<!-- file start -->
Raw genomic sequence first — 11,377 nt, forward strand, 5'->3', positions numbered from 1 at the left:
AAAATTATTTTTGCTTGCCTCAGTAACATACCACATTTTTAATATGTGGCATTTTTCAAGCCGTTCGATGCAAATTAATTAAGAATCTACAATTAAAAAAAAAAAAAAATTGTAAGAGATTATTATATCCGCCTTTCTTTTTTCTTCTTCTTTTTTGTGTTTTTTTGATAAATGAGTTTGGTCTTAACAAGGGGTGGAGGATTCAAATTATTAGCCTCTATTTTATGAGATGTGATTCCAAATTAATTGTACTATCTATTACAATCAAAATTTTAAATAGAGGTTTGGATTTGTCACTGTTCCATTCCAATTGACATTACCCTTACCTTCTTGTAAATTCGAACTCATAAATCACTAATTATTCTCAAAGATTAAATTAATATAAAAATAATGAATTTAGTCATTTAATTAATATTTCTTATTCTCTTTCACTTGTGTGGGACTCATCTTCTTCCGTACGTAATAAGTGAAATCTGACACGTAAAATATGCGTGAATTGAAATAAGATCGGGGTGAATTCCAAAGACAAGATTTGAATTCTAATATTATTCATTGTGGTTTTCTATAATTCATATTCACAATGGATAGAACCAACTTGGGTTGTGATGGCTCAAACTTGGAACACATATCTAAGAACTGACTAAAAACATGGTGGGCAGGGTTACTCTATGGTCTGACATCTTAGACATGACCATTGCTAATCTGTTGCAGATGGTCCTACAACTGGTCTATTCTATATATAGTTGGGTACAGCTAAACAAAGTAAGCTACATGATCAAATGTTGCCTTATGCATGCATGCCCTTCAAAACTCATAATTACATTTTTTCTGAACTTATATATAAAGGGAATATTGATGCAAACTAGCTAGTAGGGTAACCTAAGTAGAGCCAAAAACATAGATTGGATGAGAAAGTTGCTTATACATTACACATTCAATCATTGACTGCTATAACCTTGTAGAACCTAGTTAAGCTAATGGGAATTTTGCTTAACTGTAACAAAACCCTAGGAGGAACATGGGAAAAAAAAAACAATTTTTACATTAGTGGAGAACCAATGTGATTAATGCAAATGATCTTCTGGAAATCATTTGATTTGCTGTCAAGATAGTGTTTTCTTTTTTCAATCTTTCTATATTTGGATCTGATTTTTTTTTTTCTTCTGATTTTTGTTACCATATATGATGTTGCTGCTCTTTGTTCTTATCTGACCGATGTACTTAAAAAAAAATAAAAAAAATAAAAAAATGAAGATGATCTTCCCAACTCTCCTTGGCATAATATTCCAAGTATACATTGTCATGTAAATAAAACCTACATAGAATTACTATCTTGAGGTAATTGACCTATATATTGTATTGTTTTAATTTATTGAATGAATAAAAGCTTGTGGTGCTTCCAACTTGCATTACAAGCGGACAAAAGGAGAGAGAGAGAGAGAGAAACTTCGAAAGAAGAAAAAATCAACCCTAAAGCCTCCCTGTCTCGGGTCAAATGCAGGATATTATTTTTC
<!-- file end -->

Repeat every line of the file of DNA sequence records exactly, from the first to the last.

Raw genomic sequence first — 11,377 nt, forward strand, 5'->3', positions numbered from 1 at the left:
AAAATTATTTTTGCTTGCCTCAGTAACATACCACATTTTTAATATGTGGCATTTTTCAAGCCGTTCGATGCAAATTAATTAAGAATCTACAATTAAAAAAAAAAAAAAATTGTAAGAGATTATTATATCCGCCTTTCTTTTTTCTTCTTCTTTTTTGTGTTTTTTTGATAAATGAGTTTGGTCTTAACAAGGGGTGGAGGATTCAAATTATTAGCCTCTATTTTATGAGATGTGATTCCAAATTAATTGTACTATCTATTACAATCAAAATTTTAAATAGAGGTTTGGATTTGTCACTGTTCCATTCCAATTGACATTACCCTTACCTTCTTGTAAATTCGAACTCATAAATCACTAATTATTCTCAAAGATTAAATTAATATAAAAATAATGAATTTAGTCATTTAATTAATATTTCTTATTCTCTTTCACTTGTGTGGGACTCATCTTCTTCCGTACGTAATAAGTGAAATCTGACACGTAAAATATGCGTGAATTGAAATAAGATCGGGGTGAATTCCAAAGACAAGATTTGAATTCTAATATTATTCATTGTGGTTTTCTATAATTCATATTCACAATGGATAGAACCAACTTGGGTTGTGATGGCTCAAACTTGGAACACATATCTAAGAACTGACTAAAAACATGGTGGGCAGGGTTACTCTATGGTCTGACATCTTAGACATGACCATTGCTAATCTGTTGCAGATGGTCCTACAACTGGTCTATTCTATATATAGTTGGGTACAGCTAAACAAAGTAAGCTACATGATCAAATGTTGCCTTATGCATGCATGCCCTTCAAAACTCATAATTACATTTTTTCTGAACTTATATATAAAGGGAATATTGATGCAAACTAGCTAGTAGGGTAACCTAAGTAGAGCCAAAAACATAGATTGGATGAGAAAGTTGCTTATACATTACACATTCAATCATTGACTGCTATAACCTTGTAGAACCTAGTTAAGCTAATGGGAATTTTGCTTAACTGTAACAAAACCCTAGGAGGAACATGGGAAAAAAAAAACAATTTTTACATTAGTGGAGAACCAATGTGATTAATGCAAATGATCTTCTGGAAATCATTTGATTTGCTGTCAAGATAGTGTTTTCTTTTTTCAATCTTTCTATATTTGGATCTGATTTTTTTTTTTCTTCTGATTTTTGTTACCATATATGATGTTGCTGCTCTTTGTTCTTATCTGACCGATGTACTTAAAAAAAAATAAAAAAAATAAAAAAATGAAGATGATCTTCCCAACTCTCCTTGGCATAATATTCCAAGTATACATTGTCATGTAAATAAAACCTACATAGAATTACTATCTTGAGGTAATTGACCTATATATTGTATTGTTTTAATTTATTGAATGAATAAAAGCTTGTGGTGCTTCCAACTTGCATTACAAGCGGACAAAAGGAGAGAGAGAGAGAGAGAAACTTCGAAAGAAGAAAAAATCAACCCTAAAGCCTCCCTGTCTCGGGTCAAATGCAGGATATTATTTTTC